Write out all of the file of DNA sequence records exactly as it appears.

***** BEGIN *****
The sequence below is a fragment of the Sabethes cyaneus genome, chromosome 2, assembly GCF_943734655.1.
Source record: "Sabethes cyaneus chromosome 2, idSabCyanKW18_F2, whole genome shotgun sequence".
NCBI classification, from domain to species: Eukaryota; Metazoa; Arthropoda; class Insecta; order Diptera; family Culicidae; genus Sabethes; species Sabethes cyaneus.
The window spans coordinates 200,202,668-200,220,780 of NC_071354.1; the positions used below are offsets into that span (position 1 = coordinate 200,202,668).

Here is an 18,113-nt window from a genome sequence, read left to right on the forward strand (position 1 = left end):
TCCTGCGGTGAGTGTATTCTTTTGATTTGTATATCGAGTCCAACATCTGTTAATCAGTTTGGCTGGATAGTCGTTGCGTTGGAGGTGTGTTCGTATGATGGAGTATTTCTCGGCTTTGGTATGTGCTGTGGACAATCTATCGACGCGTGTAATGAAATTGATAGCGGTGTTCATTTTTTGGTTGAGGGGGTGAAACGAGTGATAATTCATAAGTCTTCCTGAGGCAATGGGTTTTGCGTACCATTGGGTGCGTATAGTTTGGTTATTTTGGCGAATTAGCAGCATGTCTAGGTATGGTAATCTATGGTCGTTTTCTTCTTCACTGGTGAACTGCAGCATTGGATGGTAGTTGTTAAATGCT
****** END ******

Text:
The sequence below is a fragment of the Sabethes cyaneus genome, chromosome 2, assembly GCF_943734655.1.
Source record: "Sabethes cyaneus chromosome 2, idSabCyanKW18_F2, whole genome shotgun sequence".
NCBI classification, from domain to species: Eukaryota; Metazoa; Arthropoda; class Insecta; order Diptera; family Culicidae; genus Sabethes; species Sabethes cyaneus.
The window spans coordinates 200,202,668-200,220,780 of NC_071354.1; the positions used below are offsets into that span (position 1 = coordinate 200,202,668).

Here is an 18,113-nt window from a genome sequence, read left to right on the forward strand (position 1 = left end):
TCCTGCGGTGAGTGTATTCTTTTGATTTGTATATCGAGTCCAACATCTGTTAATCAGTTTGGCTGGATAGTCGTTGCGTTGGAGGTGTGTTCGTATGATGGAGTATTTCTCGGCTTTGGTATGTGCTGTGGACAATCTATCGACGCGTGTAATGAAATTGATAGCGGTGTTCATTTTTTGGTTGAGGGGGTGAAACGAGTGATAATTCATAAGTCTTCCTGAGGCAATGGGTTTTGCGTACCATTGGGTGCGTATAGTTTGGTTATTTTGGCGAATTAGCAGCATGTCTAGGTATGGTAATCTATGGTCGTTTTCTTCTTCACTGGTGAACTGCAGCATTGGATGGTAGTTGTTAAATGCT